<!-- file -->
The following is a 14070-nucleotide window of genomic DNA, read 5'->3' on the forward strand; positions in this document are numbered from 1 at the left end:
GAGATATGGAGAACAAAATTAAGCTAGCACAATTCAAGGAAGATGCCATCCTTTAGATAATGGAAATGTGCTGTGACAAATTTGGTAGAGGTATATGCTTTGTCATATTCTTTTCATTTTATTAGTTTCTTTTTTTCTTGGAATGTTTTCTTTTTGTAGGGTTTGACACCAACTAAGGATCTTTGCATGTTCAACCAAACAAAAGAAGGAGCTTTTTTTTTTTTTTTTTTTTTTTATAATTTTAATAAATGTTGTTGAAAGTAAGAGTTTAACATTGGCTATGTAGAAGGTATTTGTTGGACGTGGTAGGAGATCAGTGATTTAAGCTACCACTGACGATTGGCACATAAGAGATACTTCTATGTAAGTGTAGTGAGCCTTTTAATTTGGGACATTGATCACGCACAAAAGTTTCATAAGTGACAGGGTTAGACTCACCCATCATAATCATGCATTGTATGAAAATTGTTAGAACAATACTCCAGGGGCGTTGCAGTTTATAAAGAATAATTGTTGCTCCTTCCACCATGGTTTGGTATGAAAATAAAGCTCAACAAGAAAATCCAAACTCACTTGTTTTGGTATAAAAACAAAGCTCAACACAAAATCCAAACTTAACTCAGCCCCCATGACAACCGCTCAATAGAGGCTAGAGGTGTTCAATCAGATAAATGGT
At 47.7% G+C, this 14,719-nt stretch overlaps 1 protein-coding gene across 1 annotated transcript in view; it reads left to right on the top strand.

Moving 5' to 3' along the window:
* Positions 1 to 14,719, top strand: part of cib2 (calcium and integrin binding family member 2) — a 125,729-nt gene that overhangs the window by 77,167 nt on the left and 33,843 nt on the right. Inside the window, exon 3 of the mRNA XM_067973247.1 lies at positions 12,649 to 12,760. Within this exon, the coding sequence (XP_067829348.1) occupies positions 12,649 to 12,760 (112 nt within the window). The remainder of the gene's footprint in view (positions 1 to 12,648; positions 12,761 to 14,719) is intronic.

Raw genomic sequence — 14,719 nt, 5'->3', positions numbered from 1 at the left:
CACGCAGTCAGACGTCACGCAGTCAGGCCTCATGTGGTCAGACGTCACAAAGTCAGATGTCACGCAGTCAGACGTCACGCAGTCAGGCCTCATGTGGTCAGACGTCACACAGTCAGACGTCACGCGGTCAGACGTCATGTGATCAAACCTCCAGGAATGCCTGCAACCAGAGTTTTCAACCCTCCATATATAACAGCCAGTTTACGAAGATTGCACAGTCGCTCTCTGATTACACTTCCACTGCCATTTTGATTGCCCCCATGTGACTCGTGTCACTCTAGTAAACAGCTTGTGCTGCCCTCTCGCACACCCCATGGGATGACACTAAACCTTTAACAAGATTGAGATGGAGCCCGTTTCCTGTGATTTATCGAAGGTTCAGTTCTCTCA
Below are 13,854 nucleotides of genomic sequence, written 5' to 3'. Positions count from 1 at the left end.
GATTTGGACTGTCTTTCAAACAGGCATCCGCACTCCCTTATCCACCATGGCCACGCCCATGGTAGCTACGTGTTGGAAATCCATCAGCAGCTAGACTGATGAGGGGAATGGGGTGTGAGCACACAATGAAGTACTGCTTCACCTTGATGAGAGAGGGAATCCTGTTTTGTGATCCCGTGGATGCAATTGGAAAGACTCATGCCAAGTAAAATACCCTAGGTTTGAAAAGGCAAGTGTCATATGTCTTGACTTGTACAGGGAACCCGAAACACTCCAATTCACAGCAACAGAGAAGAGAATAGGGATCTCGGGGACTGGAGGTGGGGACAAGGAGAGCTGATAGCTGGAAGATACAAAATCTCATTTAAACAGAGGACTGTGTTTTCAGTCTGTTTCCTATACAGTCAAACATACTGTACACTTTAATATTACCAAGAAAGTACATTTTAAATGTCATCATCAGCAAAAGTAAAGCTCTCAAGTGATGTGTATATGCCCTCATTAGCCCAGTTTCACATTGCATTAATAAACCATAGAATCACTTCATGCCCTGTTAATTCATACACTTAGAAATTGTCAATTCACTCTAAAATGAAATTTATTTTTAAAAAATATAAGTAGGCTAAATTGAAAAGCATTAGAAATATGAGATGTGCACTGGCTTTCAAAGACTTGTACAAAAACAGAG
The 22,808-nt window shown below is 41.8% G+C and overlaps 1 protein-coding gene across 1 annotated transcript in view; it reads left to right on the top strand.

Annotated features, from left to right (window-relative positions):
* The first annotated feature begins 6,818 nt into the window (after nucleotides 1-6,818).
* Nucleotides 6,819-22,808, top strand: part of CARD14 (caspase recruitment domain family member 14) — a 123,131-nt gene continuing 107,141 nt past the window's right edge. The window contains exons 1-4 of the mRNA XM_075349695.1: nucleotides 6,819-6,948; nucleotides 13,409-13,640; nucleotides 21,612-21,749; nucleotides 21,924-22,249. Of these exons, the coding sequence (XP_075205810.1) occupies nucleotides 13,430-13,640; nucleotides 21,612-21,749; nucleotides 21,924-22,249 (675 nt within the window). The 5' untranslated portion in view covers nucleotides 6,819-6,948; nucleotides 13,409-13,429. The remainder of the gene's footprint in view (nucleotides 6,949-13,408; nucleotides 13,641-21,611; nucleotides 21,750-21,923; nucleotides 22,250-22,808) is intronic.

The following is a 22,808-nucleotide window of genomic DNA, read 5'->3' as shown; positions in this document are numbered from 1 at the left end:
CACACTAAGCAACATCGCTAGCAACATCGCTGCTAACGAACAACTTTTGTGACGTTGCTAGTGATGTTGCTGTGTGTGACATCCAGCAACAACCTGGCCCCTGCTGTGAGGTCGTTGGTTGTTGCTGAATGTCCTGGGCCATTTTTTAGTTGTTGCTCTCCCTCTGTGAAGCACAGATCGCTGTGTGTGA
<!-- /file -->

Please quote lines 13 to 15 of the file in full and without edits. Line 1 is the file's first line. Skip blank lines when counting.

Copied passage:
* Nucleotides 6,819-22,808, top strand: part of CARD14 (caspase recruitment domain family member 14) — a 123,131-nt gene continuing 107,141 nt past the window's right edge. The window contains exons 1-4 of the mRNA XM_075349695.1: nucleotides 6,819-6,948; nucleotides 13,409-13,640; nucleotides 21,612-21,749; nucleotides 21,924-22,249. Of these exons, the coding sequence (XP_075205810.1) occupies nucleotides 13,430-13,640; nucleotides 21,612-21,749; nucleotides 21,924-22,249 (675 nt within the window). The 5' untranslated portion in view covers nucleotides 6,819-6,948; nucleotides 13,409-13,429. The remainder of the gene's footprint in view (nucleotides 6,949-13,408; nucleotides 13,641-21,611; nucleotides 21,750-21,923; nucleotides 22,250-22,808) is intronic.

The following is a 22,808-nucleotide window of genomic DNA, read 5'->3' as shown; positions in this document are numbered from 1 at the left end:
CACACTAAGCAACATCGCTAGCAACATCGCTGCTAACGAACAACTTTTGTGACGTTGCTAGTGATGTTGCTGTGTGTGACATCCAGCAACAACCTGGCCCCTGCTGTGAGGTCGTTGGTTGTTGCTGAATGTCCTGGGCCATTTTTTAGTTGTTGCTCTCCCTCTGTGAAGCACAGATCGCTGTGTGTGA